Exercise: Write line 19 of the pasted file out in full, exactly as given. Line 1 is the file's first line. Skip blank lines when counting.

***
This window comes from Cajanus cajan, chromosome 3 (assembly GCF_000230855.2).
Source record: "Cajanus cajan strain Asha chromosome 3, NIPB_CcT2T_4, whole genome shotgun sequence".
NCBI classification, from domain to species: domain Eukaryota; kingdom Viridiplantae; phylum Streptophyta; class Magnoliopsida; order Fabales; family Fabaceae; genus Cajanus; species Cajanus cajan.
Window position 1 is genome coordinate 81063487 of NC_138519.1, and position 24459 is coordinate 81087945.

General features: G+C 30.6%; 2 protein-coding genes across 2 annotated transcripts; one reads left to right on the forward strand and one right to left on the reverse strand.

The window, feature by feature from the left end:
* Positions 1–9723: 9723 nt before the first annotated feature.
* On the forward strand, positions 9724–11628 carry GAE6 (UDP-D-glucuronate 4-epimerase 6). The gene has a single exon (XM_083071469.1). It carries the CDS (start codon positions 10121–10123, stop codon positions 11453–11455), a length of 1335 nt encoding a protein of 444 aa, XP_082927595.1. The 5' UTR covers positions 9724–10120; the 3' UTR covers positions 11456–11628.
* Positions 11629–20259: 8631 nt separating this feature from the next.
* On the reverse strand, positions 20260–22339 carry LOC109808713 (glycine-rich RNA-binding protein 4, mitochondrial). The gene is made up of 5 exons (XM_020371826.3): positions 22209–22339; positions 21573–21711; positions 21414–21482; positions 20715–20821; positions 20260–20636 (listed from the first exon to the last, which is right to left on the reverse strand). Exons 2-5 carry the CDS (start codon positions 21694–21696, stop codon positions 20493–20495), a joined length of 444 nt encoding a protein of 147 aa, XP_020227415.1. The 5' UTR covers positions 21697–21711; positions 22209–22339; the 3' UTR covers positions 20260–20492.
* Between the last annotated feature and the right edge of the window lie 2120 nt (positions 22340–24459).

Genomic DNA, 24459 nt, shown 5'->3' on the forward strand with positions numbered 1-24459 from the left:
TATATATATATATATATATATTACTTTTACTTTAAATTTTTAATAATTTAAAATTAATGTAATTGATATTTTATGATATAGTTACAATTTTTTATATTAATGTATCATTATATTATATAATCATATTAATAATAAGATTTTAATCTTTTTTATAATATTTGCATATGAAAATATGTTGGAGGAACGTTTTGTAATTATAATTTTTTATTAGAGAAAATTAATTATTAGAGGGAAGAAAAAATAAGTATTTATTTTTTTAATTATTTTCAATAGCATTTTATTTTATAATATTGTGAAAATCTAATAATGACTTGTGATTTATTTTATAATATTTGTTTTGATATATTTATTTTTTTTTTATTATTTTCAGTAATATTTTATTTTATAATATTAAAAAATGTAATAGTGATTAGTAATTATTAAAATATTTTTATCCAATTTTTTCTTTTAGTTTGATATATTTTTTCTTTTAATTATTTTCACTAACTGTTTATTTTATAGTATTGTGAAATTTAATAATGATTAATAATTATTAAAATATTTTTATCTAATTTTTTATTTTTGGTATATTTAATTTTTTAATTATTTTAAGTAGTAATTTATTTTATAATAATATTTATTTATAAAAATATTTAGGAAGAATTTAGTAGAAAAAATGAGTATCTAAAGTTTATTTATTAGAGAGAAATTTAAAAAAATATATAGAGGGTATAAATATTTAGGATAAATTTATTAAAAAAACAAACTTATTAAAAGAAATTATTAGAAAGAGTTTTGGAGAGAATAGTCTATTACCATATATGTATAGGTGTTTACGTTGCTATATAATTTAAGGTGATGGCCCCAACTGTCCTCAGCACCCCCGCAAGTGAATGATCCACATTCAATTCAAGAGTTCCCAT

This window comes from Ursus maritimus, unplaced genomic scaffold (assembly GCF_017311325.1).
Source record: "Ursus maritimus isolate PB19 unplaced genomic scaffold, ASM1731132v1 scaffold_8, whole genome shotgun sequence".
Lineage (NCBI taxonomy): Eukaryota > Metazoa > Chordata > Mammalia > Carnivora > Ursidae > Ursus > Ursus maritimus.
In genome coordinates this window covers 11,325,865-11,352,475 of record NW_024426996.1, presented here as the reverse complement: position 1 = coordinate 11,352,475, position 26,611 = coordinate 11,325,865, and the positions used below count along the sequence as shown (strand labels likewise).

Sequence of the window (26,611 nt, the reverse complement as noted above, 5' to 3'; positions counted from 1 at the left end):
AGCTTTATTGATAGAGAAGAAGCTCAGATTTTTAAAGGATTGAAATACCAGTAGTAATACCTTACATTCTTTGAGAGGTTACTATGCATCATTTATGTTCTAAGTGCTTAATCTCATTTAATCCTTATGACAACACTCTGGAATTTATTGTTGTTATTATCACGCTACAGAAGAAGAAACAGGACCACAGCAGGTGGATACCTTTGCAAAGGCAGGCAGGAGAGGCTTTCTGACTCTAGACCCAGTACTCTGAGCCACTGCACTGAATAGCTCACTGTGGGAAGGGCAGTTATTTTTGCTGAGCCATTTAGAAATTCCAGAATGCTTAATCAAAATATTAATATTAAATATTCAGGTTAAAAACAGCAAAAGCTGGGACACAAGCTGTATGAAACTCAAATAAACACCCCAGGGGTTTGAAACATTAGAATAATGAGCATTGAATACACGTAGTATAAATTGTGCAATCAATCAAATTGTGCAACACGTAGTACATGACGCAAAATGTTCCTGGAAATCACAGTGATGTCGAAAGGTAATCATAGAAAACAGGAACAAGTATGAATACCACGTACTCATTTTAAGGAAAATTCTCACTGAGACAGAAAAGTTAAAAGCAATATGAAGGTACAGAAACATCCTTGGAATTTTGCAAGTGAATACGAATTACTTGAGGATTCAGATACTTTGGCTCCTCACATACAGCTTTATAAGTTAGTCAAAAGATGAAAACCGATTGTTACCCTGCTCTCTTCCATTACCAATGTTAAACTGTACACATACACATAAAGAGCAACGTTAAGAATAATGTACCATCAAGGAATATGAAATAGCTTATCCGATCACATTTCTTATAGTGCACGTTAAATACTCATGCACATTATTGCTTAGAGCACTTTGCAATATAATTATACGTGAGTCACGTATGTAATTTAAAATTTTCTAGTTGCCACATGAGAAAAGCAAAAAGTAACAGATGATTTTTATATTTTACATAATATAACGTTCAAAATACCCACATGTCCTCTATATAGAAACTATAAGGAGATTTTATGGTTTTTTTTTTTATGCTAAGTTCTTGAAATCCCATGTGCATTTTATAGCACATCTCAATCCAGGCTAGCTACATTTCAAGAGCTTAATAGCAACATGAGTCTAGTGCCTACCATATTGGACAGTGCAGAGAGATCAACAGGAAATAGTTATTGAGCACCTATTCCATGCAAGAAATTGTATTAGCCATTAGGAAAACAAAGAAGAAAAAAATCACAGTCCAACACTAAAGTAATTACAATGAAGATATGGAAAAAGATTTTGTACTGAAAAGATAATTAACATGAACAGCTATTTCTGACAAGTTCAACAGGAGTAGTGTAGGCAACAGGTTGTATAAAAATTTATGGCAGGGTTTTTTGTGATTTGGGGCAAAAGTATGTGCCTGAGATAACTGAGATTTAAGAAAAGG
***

AGCTTTATTGATAGAGAAGAAGCTCAGATTTTTAAAGGATTGAAATACCAGTAGTAATACCTTACATTCTTTGAGAGGTTACTATGCATCATTTATGTTCTAAGTGCTTAATCTCATTTAATCCTTATGACAACACTCTGGAATTTATTGTTGTTATTATCACGCTACAGAAGAAGAAACAGGACCACAGCAGGTGGATACCTTTGCAAAGGCAGGCAGGAGAGGCTTTCTGACTCTAGACCCAGTACTCTGAGCCACTGCACTGAATAGCTCACTGTGGGAAGGGCAGTTATTTTTGCTGAGCCATTTAGAAATTCCAGAATGCTTAATCAAAATATTAATATTAAATATTCAGGTTAAAAACAGCAAAAGCTGGGACACAAGCTGTATGAAACTCAAATAAACACCCCAGGGGTTTGAAACATTAGAATAATGAGCATTGAATACACGTAGTATAAATTGTGCAATCAATCAAATTGTGCAACACGTAGTACATGACGCAAAATGTTCCTGGAAATCACAGTGATGTCGAAAGGTAATCATAGAAAACAGGAACAAGTATGAATACCACGTACTCATTTTAAGGAAAATTCTCACTGAGACAGAAAAGTTAAAAGCAATATGAAGGTACAGAAACATCCTTGGAATTTTGCAAGTGAATACGAATTACTTGAGGATTCAGATACTTTGGCTCCTCACATACAGCTTTATAAGTTAGTCAAAAGATGAAAACCGATTGTTACCCTGCTCTCTTCCATTACCAATGTTAAACTGTACACATACACATAAAGAGCAACGTTAAGAATAATGTACCATCAAGGAATATGAAATAGCTTATCCGATCACATTTCTTATAGTGCACGTTAAATACTCATGCACATTATTGCTTAGAGCACTTTGCAATATAATTATACGTGAGTCACGTATGTAATTTAAAATTTTCTAGTTGCCACATGAGAAAAGCAAAAAGTAACAGATGATTTTTATATTTTACATAATATAACGTTCAAAATACCCACATGTCCTCTATATAGAAACTATAAGGAGATTTTATGGTTTTTTTTTTTATGCTAAGTTCTTGAAATCCCATGTGCATTTTATAGCACATCTCAATCCAGGCTAGCTACATTTCAAGAGCTTAATAGCAACATGAGTCTAGTGCCTACCATATTGGACAGTGCAGAGAGATCAACAGGAAATAGTTATTGAGCACCTATTCCATGCAAGAAATTGTATTAGCCATTAGGAAAACAAAGAAGAAAAAAATCACAGTCCAACACTAAAGTAATTACAATGAAGATATGGAAAAAGATTTTGTACTGAAAAGATAATTAACATGAACAGCTATTTCTGACAAGTTCAACAGGAGTAGTGTAGGCAACAGGTTGTATAAAAATTTATGGCAGGGTTTTTTGTGATTTGGGGCAAAAGTATGTGCCTGAGATAACTGAGATTTAAGAAAAGG